We seek Allah’s forgiveness for every misstep, and for every mistake we made with the pen; and we seek His forgiveness for any words that do not match our actions; we seek His forgiveness for anything we showed or revealed of knowledge despite our shortcomings; we ask that He makes us act upon what we know, for His sake only, and that He places this knowledge on our scale of righteous deeds when our deeds are presented before us. Verily, He is Most-Benevolent and Generous.

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Source: suhaibwebb.com.

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Ethics & Values New Muslims

New Muslims & Loneliness

believer

When the person truly obeys Allah, he is overcome with the feeling that he and all the forces of this creation are acting as one in worshipping the One and only true God.

When many Muslims think of Ramadan they can remember beautiful moments spent together as a family: eating suhoor (pre-fast meal) and iftar (meal to break the fast), bustling into the car to make it to the masjid for Tarawih (late night congregational prayer), celebrating `Eid together.

Yet speaking to some reverts will reveal the deep sense of loneliness they can experience at iftar or on `Eid day. This article had initially been intended for any revert brothers or sisters experiencing loneliness during Ramadan. However as I came to realize, this feeling of loneliness is not restricted to reverts or the month of Ramadan, so I hope it will be of benefit to whomever and whenever they feel utterly alone. So here’s an ayah (verse) to reflect upon from the Book of Allah, a mercy, healing, and source of peace for the believers.

Whatever is in the heavens and earth exalts Allah, and He is the Exalted in might, the Wise. (Al-Hadid 57:1)

“Whatever is in the heavens and earth”

We should not feel we’re alone in worshipping our Creator and try to fulfill our sole purpose on this earth. You may be the only Muslim in your house, neighborhood, or even town, but remember that everything in the heavens and earth – the trees, birds, plants, animals, and so on – are also declaring the perfection of Allah, subhanahu wa ta`ala (Exalted is He).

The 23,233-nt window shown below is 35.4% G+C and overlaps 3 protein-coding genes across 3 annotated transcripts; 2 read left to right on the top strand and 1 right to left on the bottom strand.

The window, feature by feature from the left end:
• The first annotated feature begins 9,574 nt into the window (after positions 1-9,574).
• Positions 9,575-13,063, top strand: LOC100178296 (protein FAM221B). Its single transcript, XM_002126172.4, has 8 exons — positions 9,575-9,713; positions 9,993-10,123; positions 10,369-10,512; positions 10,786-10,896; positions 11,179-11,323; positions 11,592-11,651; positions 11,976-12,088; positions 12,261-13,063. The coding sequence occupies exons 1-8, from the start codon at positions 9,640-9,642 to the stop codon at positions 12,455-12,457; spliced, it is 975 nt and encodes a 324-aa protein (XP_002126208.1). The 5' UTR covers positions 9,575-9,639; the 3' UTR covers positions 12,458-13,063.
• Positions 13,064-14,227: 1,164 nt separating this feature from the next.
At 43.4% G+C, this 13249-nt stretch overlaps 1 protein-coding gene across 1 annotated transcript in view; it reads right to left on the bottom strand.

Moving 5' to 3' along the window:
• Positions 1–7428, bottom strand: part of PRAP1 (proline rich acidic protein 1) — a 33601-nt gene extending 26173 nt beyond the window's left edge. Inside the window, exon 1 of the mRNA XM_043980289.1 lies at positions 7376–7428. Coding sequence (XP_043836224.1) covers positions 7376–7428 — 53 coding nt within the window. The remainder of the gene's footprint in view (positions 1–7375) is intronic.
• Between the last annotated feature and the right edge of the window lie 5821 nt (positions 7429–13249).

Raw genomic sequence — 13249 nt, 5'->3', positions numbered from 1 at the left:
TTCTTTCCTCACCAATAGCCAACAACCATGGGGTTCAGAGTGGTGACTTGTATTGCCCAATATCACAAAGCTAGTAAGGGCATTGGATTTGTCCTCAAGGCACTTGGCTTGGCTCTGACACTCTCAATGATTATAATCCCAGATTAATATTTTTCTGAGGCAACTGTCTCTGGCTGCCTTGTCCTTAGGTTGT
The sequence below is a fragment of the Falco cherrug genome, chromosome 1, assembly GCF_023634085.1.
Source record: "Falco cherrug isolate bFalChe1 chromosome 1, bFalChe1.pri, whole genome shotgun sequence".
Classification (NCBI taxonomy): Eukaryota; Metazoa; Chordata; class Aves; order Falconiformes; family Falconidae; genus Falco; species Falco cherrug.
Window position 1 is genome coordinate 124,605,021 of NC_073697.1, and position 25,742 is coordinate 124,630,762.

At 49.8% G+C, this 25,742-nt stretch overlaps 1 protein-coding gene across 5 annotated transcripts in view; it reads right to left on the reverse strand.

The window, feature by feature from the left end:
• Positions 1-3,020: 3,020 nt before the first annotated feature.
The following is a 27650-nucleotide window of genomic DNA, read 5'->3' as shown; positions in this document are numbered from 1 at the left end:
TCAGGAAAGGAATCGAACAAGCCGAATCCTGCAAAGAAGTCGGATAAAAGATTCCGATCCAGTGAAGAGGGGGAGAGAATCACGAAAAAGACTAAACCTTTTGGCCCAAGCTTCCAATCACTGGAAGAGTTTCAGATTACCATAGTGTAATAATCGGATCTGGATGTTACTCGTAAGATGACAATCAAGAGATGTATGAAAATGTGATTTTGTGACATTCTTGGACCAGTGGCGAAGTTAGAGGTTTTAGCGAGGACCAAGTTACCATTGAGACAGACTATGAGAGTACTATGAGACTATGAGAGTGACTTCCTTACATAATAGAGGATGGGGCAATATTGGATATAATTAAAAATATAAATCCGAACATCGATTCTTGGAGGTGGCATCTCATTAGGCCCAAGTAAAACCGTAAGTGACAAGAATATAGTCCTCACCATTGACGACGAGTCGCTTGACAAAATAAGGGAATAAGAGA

The seven heavens and the earth and whatever is in them exalt Him. And there is not a thing except that it exalts (Allah) by His praise, but you do not understand their (way of) exalting. Indeed, He is ever Forbearing and Forgiving. (Al-Israa’ 17:44)

Do you not see that to Allah prostrates whoever is in the heavens and whoever is on the earth, and the sun, and the moon, and the stars, and the mountains, and the trees, the moving creatures, and many of the people? But upon many the punishment has been justified. And he whom Allah humiliates – for him there is no bestower of honor. Indeed, Allah does what He wills. (Al-Hajj 22:18)

So let’s remember that the greatest blessing that Allah bestowed us with, out of His bounty, kindness, and mercy towards us, is that He guided us to be Muslims. Whether the people and environment around us do not know, realize, or fulfill their purpose, let’s remember that we are in the company of all that is in the heavens and earth exalting Allah and declaring His perfection—from the noble angels to tiny ants. (There is no deity worthy of worship but God).

The Angels

Beyond the creatures visible to us, the angels that belong to the realm of the unseen are in the constant worship of Allah.

The Prophet (peace be upon him) informed us: “The sky creaked and it had the right to creak: it had not a single space of four fingers on which an angel was not prostrating (in worship).” (Al-Bukhari)

Subhan Allah (Glory be to God)! We can also obtain a sense of blessed company by pushing ourselves to remain in our place after prayer:

“The angels supplicate in favor of one of you so long as he remains in the place where he has performed prayer and does not break his ablution or leave. They (the angels) say: ‘O Allah! Forgive him, O Allah! Have mercy on him.”’ (Malik, Ahmad, Al-Bukhari and Muslim)

We can use this time to say the sunnah adhkar (remembrances of Allah; specific du`a’, supplications, in this context) after salah (prayer) and do dhikr (remembrance of Allah). This quiet time and space to remember Allah has great spiritual benefit. It brings calmness and contentment of the heart as well as provides us with renewed spiritual strength and endurance.

The Outcome

So what’s the effects of the realization that “…every created being is in a state of submission to Allah and worships Him in a manner appropriate to its situation. The sun, moon, stars, trees and animals are all in a state of subjugation and (prostration) to Allah, and all of them worship Him in an appropriate manner”?

A believer may find ridicule and rejection, hindrance and objection, in his endeavor to obey Allah and adhere to the straight path. However “Allah’s soldiers are with him. The angels worship Allah and dedicate their lives to Him as the believer does. Thus, this true believer is not alone on the road to Allah.”  (Kitab Al-Iman: According to the Classical Works of Sheikh Al-Islam Ibn Taymiyah, by Dr. Muhammad Naim Yasin)